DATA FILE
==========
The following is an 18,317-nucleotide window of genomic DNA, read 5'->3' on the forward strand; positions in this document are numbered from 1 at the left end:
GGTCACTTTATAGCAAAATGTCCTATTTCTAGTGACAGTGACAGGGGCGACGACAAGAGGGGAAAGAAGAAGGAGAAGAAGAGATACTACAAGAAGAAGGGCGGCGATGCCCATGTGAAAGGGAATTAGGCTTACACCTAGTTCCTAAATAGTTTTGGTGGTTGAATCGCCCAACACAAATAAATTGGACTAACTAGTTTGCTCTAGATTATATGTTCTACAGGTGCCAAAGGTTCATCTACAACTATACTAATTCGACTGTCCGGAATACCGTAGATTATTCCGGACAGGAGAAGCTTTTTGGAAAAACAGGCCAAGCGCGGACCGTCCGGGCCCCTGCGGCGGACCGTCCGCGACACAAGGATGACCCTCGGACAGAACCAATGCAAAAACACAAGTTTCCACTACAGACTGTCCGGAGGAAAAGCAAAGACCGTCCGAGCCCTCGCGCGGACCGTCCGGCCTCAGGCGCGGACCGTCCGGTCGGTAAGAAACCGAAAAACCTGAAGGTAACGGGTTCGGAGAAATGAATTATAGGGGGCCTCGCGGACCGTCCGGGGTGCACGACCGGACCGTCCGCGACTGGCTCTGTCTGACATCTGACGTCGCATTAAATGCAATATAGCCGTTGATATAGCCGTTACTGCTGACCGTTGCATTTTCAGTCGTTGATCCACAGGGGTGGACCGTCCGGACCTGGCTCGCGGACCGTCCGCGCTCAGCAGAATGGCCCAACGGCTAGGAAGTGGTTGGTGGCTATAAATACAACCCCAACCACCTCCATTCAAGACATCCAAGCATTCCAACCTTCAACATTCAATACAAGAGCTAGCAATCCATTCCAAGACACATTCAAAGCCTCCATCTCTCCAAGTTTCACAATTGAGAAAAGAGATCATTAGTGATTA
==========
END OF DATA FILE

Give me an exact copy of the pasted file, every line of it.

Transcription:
The following is an 18,317-nucleotide window of genomic DNA, read 5'->3' on the forward strand; positions in this document are numbered from 1 at the left end:
GGTCACTTTATAGCAAAATGTCCTATTTCTAGTGACAGTGACAGGGGCGACGACAAGAGGGGAAAGAAGAAGGAGAAGAAGAGATACTACAAGAAGAAGGGCGGCGATGCCCATGTGAAAGGGAATTAGGCTTACACCTAGTTCCTAAATAGTTTTGGTGGTTGAATCGCCCAACACAAATAAATTGGACTAACTAGTTTGCTCTAGATTATATGTTCTACAGGTGCCAAAGGTTCATCTACAACTATACTAATTCGACTGTCCGGAATACCGTAGATTATTCCGGACAGGAGAAGCTTTTTGGAAAAACAGGCCAAGCGCGGACCGTCCGGGCCCCTGCGGCGGACCGTCCGCGACACAAGGATGACCCTCGGACAGAACCAATGCAAAAACACAAGTTTCCACTACAGACTGTCCGGAGGAAAAGCAAAGACCGTCCGAGCCCTCGCGCGGACCGTCCGGCCTCAGGCGCGGACCGTCCGGTCGGTAAGAAACCGAAAAACCTGAAGGTAACGGGTTCGGAGAAATGAATTATAGGGGGCCTCGCGGACCGTCCGGGGTGCACGACCGGACCGTCCGCGACTGGCTCTGTCTGACATCTGACGTCGCATTAAATGCAATATAGCCGTTGATATAGCCGTTACTGCTGACCGTTGCATTTTCAGTCGTTGATCCACAGGGGTGGACCGTCCGGACCTGGCTCGCGGACCGTCCGCGCTCAGCAGAATGGCCCAACGGCTAGGAAGTGGTTGGTGGCTATAAATACAACCCCAACCACCTCCATTCAAGACATCCAAGCATTCCAACCTTCAACATTCAATACAAGAGCTAGCAATCCATTCCAAGACACATTCAAAGCCTCCATCTCTCCAAGTTTCACAATTGAGAAAAGAGATCATTAGTGATTA